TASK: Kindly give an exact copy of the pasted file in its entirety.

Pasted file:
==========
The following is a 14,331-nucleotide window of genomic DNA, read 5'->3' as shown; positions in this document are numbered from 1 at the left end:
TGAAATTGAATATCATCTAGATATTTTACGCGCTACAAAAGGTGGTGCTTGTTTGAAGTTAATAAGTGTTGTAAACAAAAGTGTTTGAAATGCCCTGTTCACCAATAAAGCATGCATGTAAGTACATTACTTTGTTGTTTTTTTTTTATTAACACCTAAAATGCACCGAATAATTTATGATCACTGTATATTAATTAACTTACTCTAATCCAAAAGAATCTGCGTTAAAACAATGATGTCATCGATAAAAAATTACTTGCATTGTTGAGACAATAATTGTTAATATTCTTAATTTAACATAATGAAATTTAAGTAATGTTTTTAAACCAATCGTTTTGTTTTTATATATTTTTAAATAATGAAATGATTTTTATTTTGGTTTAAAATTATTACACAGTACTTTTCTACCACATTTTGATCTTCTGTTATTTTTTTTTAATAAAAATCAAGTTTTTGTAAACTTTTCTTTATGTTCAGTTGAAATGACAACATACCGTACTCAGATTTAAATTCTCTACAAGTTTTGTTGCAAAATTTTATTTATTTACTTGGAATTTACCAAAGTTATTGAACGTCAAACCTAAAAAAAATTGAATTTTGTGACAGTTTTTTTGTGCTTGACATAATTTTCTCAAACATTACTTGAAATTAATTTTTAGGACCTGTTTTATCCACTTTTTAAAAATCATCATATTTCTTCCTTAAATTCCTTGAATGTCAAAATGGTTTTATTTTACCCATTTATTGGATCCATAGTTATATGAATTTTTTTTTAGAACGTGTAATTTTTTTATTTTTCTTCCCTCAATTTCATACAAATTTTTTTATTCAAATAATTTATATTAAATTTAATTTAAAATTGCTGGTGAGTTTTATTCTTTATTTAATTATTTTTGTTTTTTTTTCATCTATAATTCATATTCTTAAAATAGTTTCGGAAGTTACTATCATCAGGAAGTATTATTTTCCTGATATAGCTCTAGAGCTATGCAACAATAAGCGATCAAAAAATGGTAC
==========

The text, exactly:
The following is a 14,331-nucleotide window of genomic DNA, read 5'->3' as shown; positions in this document are numbered from 1 at the left end:
TGAAATTGAATATCATCTAGATATTTTACGCGCTACAAAAGGTGGTGCTTGTTTGAAGTTAATAAGTGTTGTAAACAAAAGTGTTTGAAATGCCCTGTTCACCAATAAAGCATGCATGTAAGTACATTACTTTGTTGTTTTTTTTTTATTAACACCTAAAATGCACCGAATAATTTATGATCACTGTATATTAATTAACTTACTCTAATCCAAAAGAATCTGCGTTAAAACAATGATGTCATCGATAAAAAATTACTTGCATTGTTGAGACAATAATTGTTAATATTCTTAATTTAACATAATGAAATTTAAGTAATGTTTTTAAACCAATCGTTTTGTTTTTATATATTTTTAAATAATGAAATGATTTTTATTTTGGTTTAAAATTATTACACAGTACTTTTCTACCACATTTTGATCTTCTGTTATTTTTTTTTAATAAAAATCAAGTTTTTGTAAACTTTTCTTTATGTTCAGTTGAAATGACAACATACCGTACTCAGATTTAAATTCTCTACAAGTTTTGTTGCAAAATTTTATTTATTTACTTGGAATTTACCAAAGTTATTGAACGTCAAACCTAAAAAAAATTGAATTTTGTGACAGTTTTTTTGTGCTTGACATAATTTTCTCAAACATTACTTGAAATTAATTTTTAGGACCTGTTTTATCCACTTTTTAAAAATCATCATATTTCTTCCTTAAATTCCTTGAATGTCAAAATGGTTTTATTTTACCCATTTATTGGATCCATAGTTATATGAATTTTTTTTTAGAACGTGTAATTTTTTTATTTTTCTTCCCTCAATTTCATACAAATTTTTTTATTCAAATAATTTATATTAAATTTAATTTAAAATTGCTGGTGAGTTTTATTCTTTATTTAATTATTTTTGTTTTTTTTTCATCTATAATTCATATTCTTAAAATAGTTTCGGAAGTTACTATCATCAGGAAGTATTATTTTCCTGATATAGCTCTAGAGCTATGCAACAATAAGCGATCAAAAAATGGTAC